Once upon a time, I had a wonderful diabetes educator. She helped me gain tight control of my bloodsugars, she helped me balance the hormones and insulin during pregnancy with ReeRee. Then she moved to the mountains- and I was crushed.
Now Marcey is doing distance clinics and I have her back. Yippee!
As Marcey works her magic on my basal rates and boluses, she also asks about what I’ve been recording on my sheets.
“You seem to be dropping after ‘chores’. What are chores?” she asked last appointment.
Well Marcey- here’s a better description of chores.
First, you load the pellets from the bin. The electric auger effortlessly moves the pellets from the huge bin and into the buckets.
This group of bulls gets 6 buckets of pellets. The pellets provide protein and energy. The hay provides food for the rumen microbes, that in turn break down the cellulose into energy for the animal. Over 500 trillion (yes, that many zero’s) live in the rumen of one animal. Amazing!
The crew will meet you at the gate.
The horses are out in the pasture, so we run them through the calving lot to bring them in. The horses outrank the cows, so the horses like to remind the cows who are boss. Then I remind the horses who are boss (yeah- me!) and they trail into the corral to eat from the bunks. One bucket for 2 bunks for 10 horses.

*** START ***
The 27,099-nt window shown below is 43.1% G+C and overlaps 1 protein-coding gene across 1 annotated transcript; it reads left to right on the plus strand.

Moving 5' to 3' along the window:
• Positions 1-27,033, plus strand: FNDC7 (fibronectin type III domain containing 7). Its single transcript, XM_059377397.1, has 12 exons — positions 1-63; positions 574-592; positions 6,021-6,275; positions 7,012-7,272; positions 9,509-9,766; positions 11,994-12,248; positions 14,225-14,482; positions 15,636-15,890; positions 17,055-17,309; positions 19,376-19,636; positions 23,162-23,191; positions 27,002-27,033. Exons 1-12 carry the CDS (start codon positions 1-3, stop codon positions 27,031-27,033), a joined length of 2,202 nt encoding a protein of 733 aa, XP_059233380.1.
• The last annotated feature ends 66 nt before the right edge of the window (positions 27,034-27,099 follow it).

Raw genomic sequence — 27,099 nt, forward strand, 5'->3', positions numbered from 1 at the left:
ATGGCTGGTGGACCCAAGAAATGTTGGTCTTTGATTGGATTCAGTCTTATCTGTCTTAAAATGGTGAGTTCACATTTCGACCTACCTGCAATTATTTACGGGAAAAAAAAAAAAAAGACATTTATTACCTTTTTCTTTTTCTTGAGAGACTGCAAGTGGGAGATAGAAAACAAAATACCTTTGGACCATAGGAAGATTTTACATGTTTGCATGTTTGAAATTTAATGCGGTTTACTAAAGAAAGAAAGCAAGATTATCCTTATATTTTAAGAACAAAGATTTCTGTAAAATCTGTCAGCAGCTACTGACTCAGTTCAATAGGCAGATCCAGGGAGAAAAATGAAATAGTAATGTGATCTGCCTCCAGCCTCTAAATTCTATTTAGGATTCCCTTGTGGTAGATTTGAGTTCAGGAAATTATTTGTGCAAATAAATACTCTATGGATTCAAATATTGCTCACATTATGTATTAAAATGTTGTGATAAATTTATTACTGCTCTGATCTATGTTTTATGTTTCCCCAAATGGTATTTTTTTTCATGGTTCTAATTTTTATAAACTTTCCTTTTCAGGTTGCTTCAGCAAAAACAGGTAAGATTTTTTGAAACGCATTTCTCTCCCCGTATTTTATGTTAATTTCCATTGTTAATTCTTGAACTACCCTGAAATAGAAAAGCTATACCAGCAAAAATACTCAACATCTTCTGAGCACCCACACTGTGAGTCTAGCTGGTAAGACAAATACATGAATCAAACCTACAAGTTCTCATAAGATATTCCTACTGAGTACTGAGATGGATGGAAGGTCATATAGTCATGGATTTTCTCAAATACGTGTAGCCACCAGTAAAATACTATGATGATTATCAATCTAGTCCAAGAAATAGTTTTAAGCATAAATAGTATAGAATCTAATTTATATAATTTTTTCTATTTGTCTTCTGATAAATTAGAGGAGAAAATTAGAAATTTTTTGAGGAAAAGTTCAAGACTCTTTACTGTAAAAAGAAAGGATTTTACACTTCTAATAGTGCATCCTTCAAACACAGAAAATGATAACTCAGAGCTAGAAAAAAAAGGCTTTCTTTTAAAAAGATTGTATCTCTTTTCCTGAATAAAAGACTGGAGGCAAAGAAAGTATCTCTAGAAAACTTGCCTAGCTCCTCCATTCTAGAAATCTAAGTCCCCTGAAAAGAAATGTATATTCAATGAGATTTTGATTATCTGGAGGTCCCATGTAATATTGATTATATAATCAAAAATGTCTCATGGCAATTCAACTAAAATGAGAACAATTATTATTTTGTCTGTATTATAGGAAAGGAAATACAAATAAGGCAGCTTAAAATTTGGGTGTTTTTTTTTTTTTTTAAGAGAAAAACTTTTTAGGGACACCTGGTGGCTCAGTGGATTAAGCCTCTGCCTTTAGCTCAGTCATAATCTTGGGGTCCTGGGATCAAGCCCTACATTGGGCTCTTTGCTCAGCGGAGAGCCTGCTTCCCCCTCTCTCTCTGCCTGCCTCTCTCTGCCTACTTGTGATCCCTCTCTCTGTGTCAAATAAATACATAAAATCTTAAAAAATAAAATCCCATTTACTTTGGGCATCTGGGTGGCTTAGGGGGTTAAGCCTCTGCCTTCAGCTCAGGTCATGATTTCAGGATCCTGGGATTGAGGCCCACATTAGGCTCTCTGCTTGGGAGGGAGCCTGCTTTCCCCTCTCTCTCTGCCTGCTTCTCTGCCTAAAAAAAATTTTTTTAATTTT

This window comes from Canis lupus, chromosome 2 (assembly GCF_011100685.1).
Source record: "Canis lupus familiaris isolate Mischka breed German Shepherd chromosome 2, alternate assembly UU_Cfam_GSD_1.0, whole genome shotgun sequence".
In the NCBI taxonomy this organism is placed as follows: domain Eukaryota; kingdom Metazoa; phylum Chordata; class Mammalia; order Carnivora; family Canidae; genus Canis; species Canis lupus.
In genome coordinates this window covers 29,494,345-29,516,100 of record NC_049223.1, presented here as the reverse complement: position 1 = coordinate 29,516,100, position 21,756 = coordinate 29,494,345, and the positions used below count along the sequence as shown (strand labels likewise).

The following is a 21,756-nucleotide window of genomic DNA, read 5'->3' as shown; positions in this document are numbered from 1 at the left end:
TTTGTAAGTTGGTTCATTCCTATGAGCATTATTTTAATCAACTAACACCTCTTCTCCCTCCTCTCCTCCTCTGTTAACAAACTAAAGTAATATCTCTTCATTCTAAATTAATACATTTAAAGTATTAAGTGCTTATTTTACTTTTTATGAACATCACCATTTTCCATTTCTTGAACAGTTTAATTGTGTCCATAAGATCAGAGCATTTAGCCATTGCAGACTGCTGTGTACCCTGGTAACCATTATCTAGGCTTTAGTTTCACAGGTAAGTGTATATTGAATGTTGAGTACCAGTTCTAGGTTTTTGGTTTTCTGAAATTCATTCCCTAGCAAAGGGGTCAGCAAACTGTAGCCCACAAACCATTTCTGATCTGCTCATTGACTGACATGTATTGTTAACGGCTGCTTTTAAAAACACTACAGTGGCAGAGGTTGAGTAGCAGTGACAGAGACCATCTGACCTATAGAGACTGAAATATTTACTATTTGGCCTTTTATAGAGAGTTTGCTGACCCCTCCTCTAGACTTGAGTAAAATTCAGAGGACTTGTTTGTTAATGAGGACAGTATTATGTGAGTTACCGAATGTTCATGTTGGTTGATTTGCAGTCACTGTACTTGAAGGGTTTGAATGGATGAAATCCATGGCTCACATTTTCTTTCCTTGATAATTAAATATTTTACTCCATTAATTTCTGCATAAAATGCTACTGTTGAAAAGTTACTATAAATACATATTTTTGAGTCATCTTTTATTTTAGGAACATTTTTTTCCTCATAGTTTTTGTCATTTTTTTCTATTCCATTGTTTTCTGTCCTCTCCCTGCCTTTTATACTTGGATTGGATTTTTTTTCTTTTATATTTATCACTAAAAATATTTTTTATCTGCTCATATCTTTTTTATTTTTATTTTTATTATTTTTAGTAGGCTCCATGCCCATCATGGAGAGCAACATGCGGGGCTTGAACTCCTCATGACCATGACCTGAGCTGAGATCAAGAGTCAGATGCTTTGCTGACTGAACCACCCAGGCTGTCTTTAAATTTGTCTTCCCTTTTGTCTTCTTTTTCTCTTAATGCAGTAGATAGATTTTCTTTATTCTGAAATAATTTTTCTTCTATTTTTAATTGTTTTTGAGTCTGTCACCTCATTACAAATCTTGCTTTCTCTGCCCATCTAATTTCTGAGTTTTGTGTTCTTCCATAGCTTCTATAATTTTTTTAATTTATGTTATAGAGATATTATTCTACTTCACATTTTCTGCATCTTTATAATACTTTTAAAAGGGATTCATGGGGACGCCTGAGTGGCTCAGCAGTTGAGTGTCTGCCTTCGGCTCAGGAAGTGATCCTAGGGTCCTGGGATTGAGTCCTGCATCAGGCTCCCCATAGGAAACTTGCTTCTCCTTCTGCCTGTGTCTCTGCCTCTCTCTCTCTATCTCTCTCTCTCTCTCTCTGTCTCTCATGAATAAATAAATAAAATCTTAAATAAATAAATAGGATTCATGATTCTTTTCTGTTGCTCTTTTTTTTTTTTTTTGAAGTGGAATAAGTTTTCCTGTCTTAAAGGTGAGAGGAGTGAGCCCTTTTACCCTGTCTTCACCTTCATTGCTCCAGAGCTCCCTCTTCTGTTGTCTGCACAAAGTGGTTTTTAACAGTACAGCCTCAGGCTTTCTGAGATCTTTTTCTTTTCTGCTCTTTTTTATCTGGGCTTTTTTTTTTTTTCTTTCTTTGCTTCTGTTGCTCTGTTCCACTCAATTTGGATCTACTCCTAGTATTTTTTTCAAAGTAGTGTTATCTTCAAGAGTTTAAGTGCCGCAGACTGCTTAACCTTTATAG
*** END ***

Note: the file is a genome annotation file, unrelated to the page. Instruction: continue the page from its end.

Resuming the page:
I have to lock them out to feed the “up” heifers. These two heifers had trouble calving and slightly paralyzed their back end. They’ve went through a slow recovery. We bring them hay, water, and 1/2 a bucket of pellets.
The last bucket is “fat food” for the steers we are feeding out. No fancy auger here- you bucket by hand.
The fat food is mainly corn and pellets to add roughage. If we lived closer to an ethanol plant, we would feed distiller grains. Distiller grains have had the starch removed from the corn- “God’s gift to cattle” is what one of my friends calls it.
If Newt is lucky enough, my floors are swept and mopped (it takes me at least a couple hours to clean). Then ReeRee and I can go feed the mares and bulls. The bulls are locked away from the herd, so no babies are born too early.
We take the mule and buckets of cake (a larger pellet made from distiller grains). Spike is too little to jump off the seat himself, so he (im)patiently waits for us to check the water. The tanks were full of water and snails!
I hold one bucket out the side of the mule at a time and slowly drive and dribble the cake on the ground. The bulls and mares also have a pecking order, so I try to spread it out so everyone gets their share.